CFA Is A Contentious Business Agreement, High Court Rules

CFA Is A Contentious Business Agreement

The Law Society’s Model Form CFA contains a specific clause providing that “The parties acknowledge and agree that this agreement is not a Contentious Business Agreement within the terms of the Solicitors Act 1974.”.

Is this clause necessary?

It was argued by the solicitors in this case that even absent this specific clause any CFA which provides that no fees are recoverable in the event of failure, cannot be a Contentious Business Agreement within the meaning of s59 Solicitors Act 1974 (“the Act”), which states:

“(1) Subject to subsection (2), a solicitor may make an agreement in writing with his client as to his remuneration in respect of any contentious business done, or to be done, by him … providing that he shall be remunerated by a gross sum or by reference to an hourly rate, or by a salary, or otherwise, and whether at a higher or lower rate than that at which he would otherwise have been entitled to be remunerated.”

The effect of this submission, if right, would be that the agreement was not caught by s61 of the Act, which provides:

“(1) No action shall be bought on any contentious business agreement, but on the application of any person who –

(a) is a party to the agreement or the representative of such a party; or

(b) is or is alleged to be liable to pay, or is or claims to be entitled to be paid, the costs due or alleged to be due in respect of the business to which the agreement relates,

the court may enforce or set aside the agreement and determine every question as to its validity or effect.

(2) On any application under subsection (1), the court –

(a) if it is of the opinion that the agreement is in all respects fair and reasonable, may enforce it;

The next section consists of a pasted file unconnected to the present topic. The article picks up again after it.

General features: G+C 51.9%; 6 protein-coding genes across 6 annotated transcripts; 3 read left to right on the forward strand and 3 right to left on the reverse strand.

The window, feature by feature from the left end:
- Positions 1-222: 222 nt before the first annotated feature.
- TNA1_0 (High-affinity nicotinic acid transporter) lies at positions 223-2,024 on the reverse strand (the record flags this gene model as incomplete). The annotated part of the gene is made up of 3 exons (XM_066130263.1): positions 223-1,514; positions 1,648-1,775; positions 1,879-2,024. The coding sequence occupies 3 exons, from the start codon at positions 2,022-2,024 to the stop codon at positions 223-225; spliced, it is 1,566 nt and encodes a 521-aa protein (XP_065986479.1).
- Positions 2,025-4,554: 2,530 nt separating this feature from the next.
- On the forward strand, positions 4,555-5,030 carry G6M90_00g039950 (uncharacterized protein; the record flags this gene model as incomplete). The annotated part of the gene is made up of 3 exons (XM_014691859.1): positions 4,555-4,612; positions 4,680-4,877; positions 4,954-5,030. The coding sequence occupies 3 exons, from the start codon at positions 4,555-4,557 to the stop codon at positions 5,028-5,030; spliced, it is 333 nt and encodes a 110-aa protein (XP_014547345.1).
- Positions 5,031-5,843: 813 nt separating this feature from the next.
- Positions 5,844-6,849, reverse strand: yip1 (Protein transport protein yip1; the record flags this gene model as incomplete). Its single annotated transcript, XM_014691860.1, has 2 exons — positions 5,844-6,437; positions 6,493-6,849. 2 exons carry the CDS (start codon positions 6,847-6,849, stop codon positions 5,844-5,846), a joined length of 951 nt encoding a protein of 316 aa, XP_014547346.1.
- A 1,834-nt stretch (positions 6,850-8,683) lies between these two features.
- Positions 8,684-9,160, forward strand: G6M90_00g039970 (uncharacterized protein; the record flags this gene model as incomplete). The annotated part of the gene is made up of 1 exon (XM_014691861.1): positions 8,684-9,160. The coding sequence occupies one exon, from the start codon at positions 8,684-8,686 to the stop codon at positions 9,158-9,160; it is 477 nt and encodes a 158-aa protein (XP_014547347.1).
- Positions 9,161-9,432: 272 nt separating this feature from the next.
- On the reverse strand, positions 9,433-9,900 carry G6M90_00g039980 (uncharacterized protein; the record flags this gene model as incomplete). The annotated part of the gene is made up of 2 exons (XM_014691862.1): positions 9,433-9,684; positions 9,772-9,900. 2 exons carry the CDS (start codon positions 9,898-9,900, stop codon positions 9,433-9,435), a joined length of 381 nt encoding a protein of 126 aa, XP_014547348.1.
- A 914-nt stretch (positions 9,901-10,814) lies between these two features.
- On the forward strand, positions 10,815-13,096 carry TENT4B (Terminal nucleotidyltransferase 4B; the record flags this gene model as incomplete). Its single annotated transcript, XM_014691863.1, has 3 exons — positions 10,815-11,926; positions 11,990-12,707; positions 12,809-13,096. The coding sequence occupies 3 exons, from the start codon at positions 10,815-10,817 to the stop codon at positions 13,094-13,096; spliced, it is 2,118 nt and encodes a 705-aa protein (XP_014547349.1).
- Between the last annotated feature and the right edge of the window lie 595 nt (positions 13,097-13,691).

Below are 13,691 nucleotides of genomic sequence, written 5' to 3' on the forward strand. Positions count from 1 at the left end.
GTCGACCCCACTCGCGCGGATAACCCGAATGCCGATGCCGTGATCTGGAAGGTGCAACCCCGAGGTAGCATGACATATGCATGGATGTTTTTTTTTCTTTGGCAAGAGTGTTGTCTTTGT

(b) if it is of the opinion that the agreement is in any respect unfair or unreasonable, may set it aside and order the costs covered by it to be assessed as if it had never been made.”

Accordingly, the solicitors would be free to sue for their fees by bringing proceedings under Part 7. The attempt to do so in this case was however met with an application by the former clients for an order that the CFA was a CBA within the meaning of s59 and the claim should continue as if commenced as a Part 8 claim.

Kelyn Bacon QC (sitting as a Deputy Judge of the High Court) agreed.

“On the plain and natural reading of s. 59(1), a CFA is an agreement as to the solicitor’s remuneration, and an agreement such as the present CFA which sets out an hourly rate is an agreement where the remuneration is set by reference to an hourly rate. It matters not, in that regard, whether the CFA provides that the remuneration is to be reduced or extinguished altogether in the event of failure.”

As a result, in her judgment, the CFA was caught by s61 and did not in itself give rise to a cause of action.

“The opening words of s. 61(1) are quite specific: “No action shall be brought on any contentious business agreement …” It is necessary to give some meaning to those words. The correct interpretation, I consider, is that a contentious business agreement does not, in itself, give rise to a cause of action on the basis of which a claim for costs may be brought. Rather, the agreement must first be submitted for the determination of whether it is fair and reasonable. Only once that determination has been made can the court enforce the agreement (if it is found to be fair and reasonable) or simply proceed to an assessment of costs (if the agreement is not found to be fair and reasonable).”

In light of her conclusion the Judge directed that the claim should proceed as if it was brought under Part 8.

Is this a mere technicality?

“At first blush this might appear to be an arcane procedural technicality. In fact, however, the particular procedural route reflects a point of some substance, namely that s. 61 provides for a specific layer of protection for the client in relation to a contentious business agreement, in that no cause of action will arise under the agreement unless and until the court has determined that the agreement is fair and reasonable.”

The Judge concluded…

“That does not of course necessarily mean that every CFA will be a contentious business agreement for the purposes of Part III of the 1974 Act. I note, for example, that the Law Society’s model form CFA for personal injury and clinical negligence cases contains a specific clause providing that the agreement is not a contentious business agreement within the terms of the 1974 Act. Without expressing any view on the construction and effect of agreements containing a clause of that nature, I note that the present CFA contained no such clause, nor anything else to suggest that it should fall outside the scope of the s. 59 definition.”